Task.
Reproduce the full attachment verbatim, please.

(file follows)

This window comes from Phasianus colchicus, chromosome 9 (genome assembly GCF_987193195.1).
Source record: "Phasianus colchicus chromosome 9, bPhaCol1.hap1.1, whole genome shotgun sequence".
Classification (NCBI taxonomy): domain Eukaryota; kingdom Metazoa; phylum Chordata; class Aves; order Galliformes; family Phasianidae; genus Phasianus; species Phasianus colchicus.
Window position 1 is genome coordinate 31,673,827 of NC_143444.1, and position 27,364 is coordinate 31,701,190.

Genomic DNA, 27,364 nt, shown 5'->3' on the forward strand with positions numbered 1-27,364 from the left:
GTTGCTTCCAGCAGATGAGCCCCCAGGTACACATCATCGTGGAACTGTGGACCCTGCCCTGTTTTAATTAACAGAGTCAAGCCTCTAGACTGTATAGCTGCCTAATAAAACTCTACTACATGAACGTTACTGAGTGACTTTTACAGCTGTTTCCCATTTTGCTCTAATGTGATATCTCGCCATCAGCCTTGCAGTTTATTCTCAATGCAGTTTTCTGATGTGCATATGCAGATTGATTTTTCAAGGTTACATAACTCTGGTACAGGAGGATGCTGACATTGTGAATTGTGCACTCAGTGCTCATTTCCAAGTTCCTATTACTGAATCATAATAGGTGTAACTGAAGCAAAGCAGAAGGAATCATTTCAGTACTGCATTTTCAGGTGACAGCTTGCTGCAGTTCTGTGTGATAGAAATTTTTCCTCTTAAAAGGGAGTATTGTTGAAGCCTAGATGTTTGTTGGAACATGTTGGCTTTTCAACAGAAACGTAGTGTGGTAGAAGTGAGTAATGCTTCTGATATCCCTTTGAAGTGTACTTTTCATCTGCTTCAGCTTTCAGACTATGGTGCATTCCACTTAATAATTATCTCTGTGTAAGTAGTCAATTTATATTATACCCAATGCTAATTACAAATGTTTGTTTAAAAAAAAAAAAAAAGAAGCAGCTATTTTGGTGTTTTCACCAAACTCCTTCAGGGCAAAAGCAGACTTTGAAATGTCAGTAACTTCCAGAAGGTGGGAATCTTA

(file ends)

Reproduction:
This window comes from Phasianus colchicus, chromosome 9 (genome assembly GCF_987193195.1).
Source record: "Phasianus colchicus chromosome 9, bPhaCol1.hap1.1, whole genome shotgun sequence".
Classification (NCBI taxonomy): domain Eukaryota; kingdom Metazoa; phylum Chordata; class Aves; order Galliformes; family Phasianidae; genus Phasianus; species Phasianus colchicus.
Window position 1 is genome coordinate 31,673,827 of NC_143444.1, and position 27,364 is coordinate 31,701,190.

Genomic DNA, 27,364 nt, shown 5'->3' on the forward strand with positions numbered 1-27,364 from the left:
GTTGCTTCCAGCAGATGAGCCCCCAGGTACACATCATCGTGGAACTGTGGACCCTGCCCTGTTTTAATTAACAGAGTCAAGCCTCTAGACTGTATAGCTGCCTAATAAAACTCTACTACATGAACGTTACTGAGTGACTTTTACAGCTGTTTCCCATTTTGCTCTAATGTGATATCTCGCCATCAGCCTTGCAGTTTATTCTCAATGCAGTTTTCTGATGTGCATATGCAGATTGATTTTTCAAGGTTACATAACTCTGGTACAGGAGGATGCTGACATTGTGAATTGTGCACTCAGTGCTCATTTCCAAGTTCCTATTACTGAATCATAATAGGTGTAACTGAAGCAAAGCAGAAGGAATCATTTCAGTACTGCATTTTCAGGTGACAGCTTGCTGCAGTTCTGTGTGATAGAAATTTTTCCTCTTAAAAGGGAGTATTGTTGAAGCCTAGATGTTTGTTGGAACATGTTGGCTTTTCAACAGAAACGTAGTGTGGTAGAAGTGAGTAATGCTTCTGATATCCCTTTGAAGTGTACTTTTCATCTGCTTCAGCTTTCAGACTATGGTGCATTCCACTTAATAATTATCTCTGTGTAAGTAGTCAATTTATATTATACCCAATGCTAATTACAAATGTTTGTTTAAAAAAAAAAAAAAAGAAGCAGCTATTTTGGTGTTTTCACCAAACTCCTTCAGGGCAAAAGCAGACTTTGAAATGTCAGTAACTTCCAGAAGGTGGGAATCTTA